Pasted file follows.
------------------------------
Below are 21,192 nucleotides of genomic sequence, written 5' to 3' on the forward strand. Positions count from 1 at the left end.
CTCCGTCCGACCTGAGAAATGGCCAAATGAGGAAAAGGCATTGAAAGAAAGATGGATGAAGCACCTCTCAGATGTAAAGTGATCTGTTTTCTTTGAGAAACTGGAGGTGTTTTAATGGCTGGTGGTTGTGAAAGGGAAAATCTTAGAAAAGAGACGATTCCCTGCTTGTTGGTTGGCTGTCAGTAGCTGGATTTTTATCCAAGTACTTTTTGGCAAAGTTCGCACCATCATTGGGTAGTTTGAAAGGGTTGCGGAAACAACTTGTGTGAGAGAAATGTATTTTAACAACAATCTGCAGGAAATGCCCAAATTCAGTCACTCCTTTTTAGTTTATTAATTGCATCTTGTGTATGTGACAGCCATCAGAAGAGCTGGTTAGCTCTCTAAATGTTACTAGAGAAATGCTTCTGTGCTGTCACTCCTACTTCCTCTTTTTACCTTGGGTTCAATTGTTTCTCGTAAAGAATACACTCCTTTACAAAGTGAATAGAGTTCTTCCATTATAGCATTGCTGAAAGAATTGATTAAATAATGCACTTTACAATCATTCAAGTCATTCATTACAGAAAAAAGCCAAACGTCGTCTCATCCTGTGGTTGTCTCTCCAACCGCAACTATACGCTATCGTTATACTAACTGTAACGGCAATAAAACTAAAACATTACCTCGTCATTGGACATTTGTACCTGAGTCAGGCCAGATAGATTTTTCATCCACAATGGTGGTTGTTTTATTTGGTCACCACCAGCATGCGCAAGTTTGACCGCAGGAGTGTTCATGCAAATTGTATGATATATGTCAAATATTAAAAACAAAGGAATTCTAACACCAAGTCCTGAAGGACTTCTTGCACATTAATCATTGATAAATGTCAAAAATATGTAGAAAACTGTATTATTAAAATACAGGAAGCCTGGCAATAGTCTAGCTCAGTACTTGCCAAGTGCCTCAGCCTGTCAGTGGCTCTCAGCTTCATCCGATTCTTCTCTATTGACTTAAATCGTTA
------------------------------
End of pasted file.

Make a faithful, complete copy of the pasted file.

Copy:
Below are 21,192 nucleotides of genomic sequence, written 5' to 3' on the forward strand. Positions count from 1 at the left end.
CTCCGTCCGACCTGAGAAATGGCCAAATGAGGAAAAGGCATTGAAAGAAAGATGGATGAAGCACCTCTCAGATGTAAAGTGATCTGTTTTCTTTGAGAAACTGGAGGTGTTTTAATGGCTGGTGGTTGTGAAAGGGAAAATCTTAGAAAAGAGACGATTCCCTGCTTGTTGGTTGGCTGTCAGTAGCTGGATTTTTATCCAAGTACTTTTTGGCAAAGTTCGCACCATCATTGGGTAGTTTGAAAGGGTTGCGGAAACAACTTGTGTGAGAGAAATGTATTTTAACAACAATCTGCAGGAAATGCCCAAATTCAGTCACTCCTTTTTAGTTTATTAATTGCATCTTGTGTATGTGACAGCCATCAGAAGAGCTGGTTAGCTCTCTAAATGTTACTAGAGAAATGCTTCTGTGCTGTCACTCCTACTTCCTCTTTTTACCTTGGGTTCAATTGTTTCTCGTAAAGAATACACTCCTTTACAAAGTGAATAGAGTTCTTCCATTATAGCATTGCTGAAAGAATTGATTAAATAATGCACTTTACAATCATTCAAGTCATTCATTACAGAAAAAAGCCAAACGTCGTCTCATCCTGTGGTTGTCTCTCCAACCGCAACTATACGCTATCGTTATACTAACTGTAACGGCAATAAAACTAAAACATTACCTCGTCATTGGACATTTGTACCTGAGTCAGGCCAGATAGATTTTTCATCCACAATGGTGGTTGTTTTATTTGGTCACCACCAGCATGCGCAAGTTTGACCGCAGGAGTGTTCATGCAAATTGTATGATATATGTCAAATATTAAAAACAAAGGAATTCTAACACCAAGTCCTGAAGGACTTCTTGCACATTAATCATTGATAAATGTCAAAAATATGTAGAAAACTGTATTATTAAAATACAGGAAGCCTGGCAATAGTCTAGCTCAGTACTTGCCAAGTGCCTCAGCCTGTCAGTGGCTCTCAGCTTCATCCGATTCTTCTCTATTGACTTAAATCGTTA